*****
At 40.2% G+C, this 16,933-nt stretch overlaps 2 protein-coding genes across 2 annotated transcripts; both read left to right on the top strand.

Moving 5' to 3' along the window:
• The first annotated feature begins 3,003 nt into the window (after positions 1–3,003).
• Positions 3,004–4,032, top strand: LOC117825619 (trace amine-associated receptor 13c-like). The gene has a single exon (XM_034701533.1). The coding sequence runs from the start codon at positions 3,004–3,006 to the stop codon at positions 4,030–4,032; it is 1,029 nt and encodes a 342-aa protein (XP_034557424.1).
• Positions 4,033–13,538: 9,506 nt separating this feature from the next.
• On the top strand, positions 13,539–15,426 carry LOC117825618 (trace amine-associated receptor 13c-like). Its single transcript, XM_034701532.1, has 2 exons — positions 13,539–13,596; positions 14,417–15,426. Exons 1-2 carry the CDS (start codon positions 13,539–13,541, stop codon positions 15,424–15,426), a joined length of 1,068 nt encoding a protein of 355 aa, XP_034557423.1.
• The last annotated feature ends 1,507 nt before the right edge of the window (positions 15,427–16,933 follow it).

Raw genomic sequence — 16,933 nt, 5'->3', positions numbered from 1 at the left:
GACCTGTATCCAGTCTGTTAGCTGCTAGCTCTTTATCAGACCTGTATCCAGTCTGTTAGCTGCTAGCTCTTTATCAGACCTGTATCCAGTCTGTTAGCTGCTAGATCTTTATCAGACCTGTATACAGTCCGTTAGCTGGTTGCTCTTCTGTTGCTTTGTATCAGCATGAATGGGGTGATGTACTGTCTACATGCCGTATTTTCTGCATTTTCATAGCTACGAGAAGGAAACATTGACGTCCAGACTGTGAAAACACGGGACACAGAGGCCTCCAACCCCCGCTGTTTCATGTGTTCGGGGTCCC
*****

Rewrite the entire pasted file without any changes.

At 40.2% G+C, this 16,933-nt stretch overlaps 2 protein-coding genes across 2 annotated transcripts; both read left to right on the top strand.

Moving 5' to 3' along the window:
• The first annotated feature begins 3,003 nt into the window (after positions 1–3,003).
• Positions 3,004–4,032, top strand: LOC117825619 (trace amine-associated receptor 13c-like). The gene has a single exon (XM_034701533.1). The coding sequence runs from the start codon at positions 3,004–3,006 to the stop codon at positions 4,030–4,032; it is 1,029 nt and encodes a 342-aa protein (XP_034557424.1).
• Positions 4,033–13,538: 9,506 nt separating this feature from the next.
• On the top strand, positions 13,539–15,426 carry LOC117825618 (trace amine-associated receptor 13c-like). Its single transcript, XM_034701532.1, has 2 exons — positions 13,539–13,596; positions 14,417–15,426. Exons 1-2 carry the CDS (start codon positions 13,539–13,541, stop codon positions 15,424–15,426), a joined length of 1,068 nt encoding a protein of 355 aa, XP_034557423.1.
• The last annotated feature ends 1,507 nt before the right edge of the window (positions 15,427–16,933 follow it).

Raw genomic sequence — 16,933 nt, 5'->3', positions numbered from 1 at the left:
GACCTGTATCCAGTCTGTTAGCTGCTAGCTCTTTATCAGACCTGTATCCAGTCTGTTAGCTGCTAGCTCTTTATCAGACCTGTATCCAGTCTGTTAGCTGCTAGATCTTTATCAGACCTGTATACAGTCCGTTAGCTGGTTGCTCTTCTGTTGCTTTGTATCAGCATGAATGGGGTGATGTACTGTCTACATGCCGTATTTTCTGCATTTTCATAGCTACGAGAAGGAAACATTGACGTCCAGACTGTGAAAACACGGGACACAGAGGCCTCCAACCCCCGCTGTTTCATGTGTTCGGGGTCCC